Clover, a relative of soy, also contains a form of estrogen, called an isoflavone, which can interfere with animal reproductive systems in large enough quantities, but in a free grazing situation or being fed free-choice in reasonable quantities as part of a multi-faceted diet of grasses and weeds, it should not pose any problem. After all, nearly anything in large enough quantities can have negative health effects. Daily vitamins offer wonderful health benefits to humans, but swallowing an entire bottle at once would probably kill you.


So in short, clover is a wonderful addition to your flocks' diet. Don't shy away from offering clover, preferably mixed with other weeds and grasses if you are cutting the clover and hand feeding. Your chickens will know how much they need for the nutrients and eat accordingly. At least now I understand why clover is cautioned against and can make my own educated decision about it.

Note: Chamomile, cinnamon, licorice, strawberries, cherries and apricots also contain coumarin.  




References:
http://aggieclover.tamu.edu/sweetclover/preventing-toxicity/
http://www.ansci.cornell.edu/plants/toxicagents/coumarin.html

16 comments:

  1. When I watch our chickens graze in the yard that is one of the first things they go after. They pick that over anything when they can find it nestled in the grass.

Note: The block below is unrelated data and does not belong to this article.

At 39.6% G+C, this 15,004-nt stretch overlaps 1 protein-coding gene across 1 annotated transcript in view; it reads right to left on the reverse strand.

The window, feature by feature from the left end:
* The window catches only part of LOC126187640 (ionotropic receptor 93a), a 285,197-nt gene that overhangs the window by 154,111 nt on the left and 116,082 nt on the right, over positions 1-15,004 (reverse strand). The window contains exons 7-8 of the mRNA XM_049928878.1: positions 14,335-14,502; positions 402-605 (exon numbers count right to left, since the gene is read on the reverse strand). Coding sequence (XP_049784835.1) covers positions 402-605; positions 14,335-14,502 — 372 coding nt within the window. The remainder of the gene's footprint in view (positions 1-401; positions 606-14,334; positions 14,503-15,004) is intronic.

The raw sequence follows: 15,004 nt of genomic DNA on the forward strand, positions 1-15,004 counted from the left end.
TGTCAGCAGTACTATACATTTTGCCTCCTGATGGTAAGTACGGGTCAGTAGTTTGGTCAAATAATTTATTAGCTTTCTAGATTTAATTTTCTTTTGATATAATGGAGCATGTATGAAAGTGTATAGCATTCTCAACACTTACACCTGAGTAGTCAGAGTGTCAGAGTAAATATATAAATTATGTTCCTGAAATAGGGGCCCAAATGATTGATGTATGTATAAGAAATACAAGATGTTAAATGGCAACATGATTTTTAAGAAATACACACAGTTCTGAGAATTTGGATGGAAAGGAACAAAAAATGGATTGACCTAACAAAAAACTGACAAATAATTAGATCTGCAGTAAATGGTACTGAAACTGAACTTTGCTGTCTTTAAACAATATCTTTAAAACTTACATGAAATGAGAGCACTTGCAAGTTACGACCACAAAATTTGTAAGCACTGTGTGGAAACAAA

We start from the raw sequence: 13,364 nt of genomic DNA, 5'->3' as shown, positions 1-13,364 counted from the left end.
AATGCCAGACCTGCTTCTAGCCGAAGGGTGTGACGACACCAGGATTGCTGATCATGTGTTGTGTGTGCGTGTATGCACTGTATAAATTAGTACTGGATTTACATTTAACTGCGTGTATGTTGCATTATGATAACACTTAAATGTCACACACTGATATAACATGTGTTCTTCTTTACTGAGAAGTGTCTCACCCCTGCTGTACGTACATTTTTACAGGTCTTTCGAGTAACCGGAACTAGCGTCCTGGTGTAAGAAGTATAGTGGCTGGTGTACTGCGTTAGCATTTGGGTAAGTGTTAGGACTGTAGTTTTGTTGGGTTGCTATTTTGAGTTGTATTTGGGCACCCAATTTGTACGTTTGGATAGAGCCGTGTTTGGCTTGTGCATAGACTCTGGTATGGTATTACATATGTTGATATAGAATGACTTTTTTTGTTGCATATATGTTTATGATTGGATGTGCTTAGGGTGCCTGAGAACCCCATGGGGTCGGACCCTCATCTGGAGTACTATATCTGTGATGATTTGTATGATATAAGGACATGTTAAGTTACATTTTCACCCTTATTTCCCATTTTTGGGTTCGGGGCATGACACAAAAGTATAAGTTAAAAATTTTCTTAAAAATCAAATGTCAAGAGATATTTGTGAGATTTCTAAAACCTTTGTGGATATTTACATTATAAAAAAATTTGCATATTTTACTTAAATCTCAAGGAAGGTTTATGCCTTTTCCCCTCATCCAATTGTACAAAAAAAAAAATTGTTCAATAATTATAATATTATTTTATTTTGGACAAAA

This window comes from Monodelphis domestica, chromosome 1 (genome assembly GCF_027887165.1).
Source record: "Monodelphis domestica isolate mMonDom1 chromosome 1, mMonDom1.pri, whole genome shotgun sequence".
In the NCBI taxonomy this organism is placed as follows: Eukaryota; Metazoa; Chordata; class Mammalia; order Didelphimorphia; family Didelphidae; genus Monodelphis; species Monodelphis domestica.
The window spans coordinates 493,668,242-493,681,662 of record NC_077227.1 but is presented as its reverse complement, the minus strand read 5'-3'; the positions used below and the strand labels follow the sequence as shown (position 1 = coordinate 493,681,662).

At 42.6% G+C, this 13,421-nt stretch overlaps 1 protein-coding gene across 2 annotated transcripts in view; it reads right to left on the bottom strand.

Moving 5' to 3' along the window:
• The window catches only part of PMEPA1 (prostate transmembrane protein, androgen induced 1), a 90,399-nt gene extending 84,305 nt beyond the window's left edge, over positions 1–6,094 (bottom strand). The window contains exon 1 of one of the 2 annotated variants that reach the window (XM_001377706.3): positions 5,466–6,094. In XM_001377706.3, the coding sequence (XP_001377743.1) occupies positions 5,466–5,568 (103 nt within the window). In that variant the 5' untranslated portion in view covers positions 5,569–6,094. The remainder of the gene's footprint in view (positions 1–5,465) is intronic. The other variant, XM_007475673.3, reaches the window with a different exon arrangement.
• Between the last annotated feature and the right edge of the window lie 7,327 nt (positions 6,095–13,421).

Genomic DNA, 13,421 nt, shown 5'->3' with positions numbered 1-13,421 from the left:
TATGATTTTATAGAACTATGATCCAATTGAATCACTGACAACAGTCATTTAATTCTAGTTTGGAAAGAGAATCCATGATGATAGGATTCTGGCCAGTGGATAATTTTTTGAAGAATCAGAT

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  2. Very good to know. Thank you for doing the research!

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    1. Don't you hate when you keep reading something as being bad for you (or the chickens) but don't understand why? I found this all so interesting.

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  3. My hens go bananas for the stuff, especially when it's in bloom!

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  4. Great stuff, Lisa! Thank you for sharing such great information!
    Leigh
    Natural Chicken Keeping

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  5. How clever you are to incorporate a timely post about clover and your chicks. Enjoy your weekend, Lisa!

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    1. I try! I have had this one on the back burner for awhile now wanting to link it up to St. Pats Day.

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  6. I am new to your blog, Lisa. Thank you so much for all the great information you are sharing with your readers! I look forward to each new email coming to my mailbox and announcing a new post.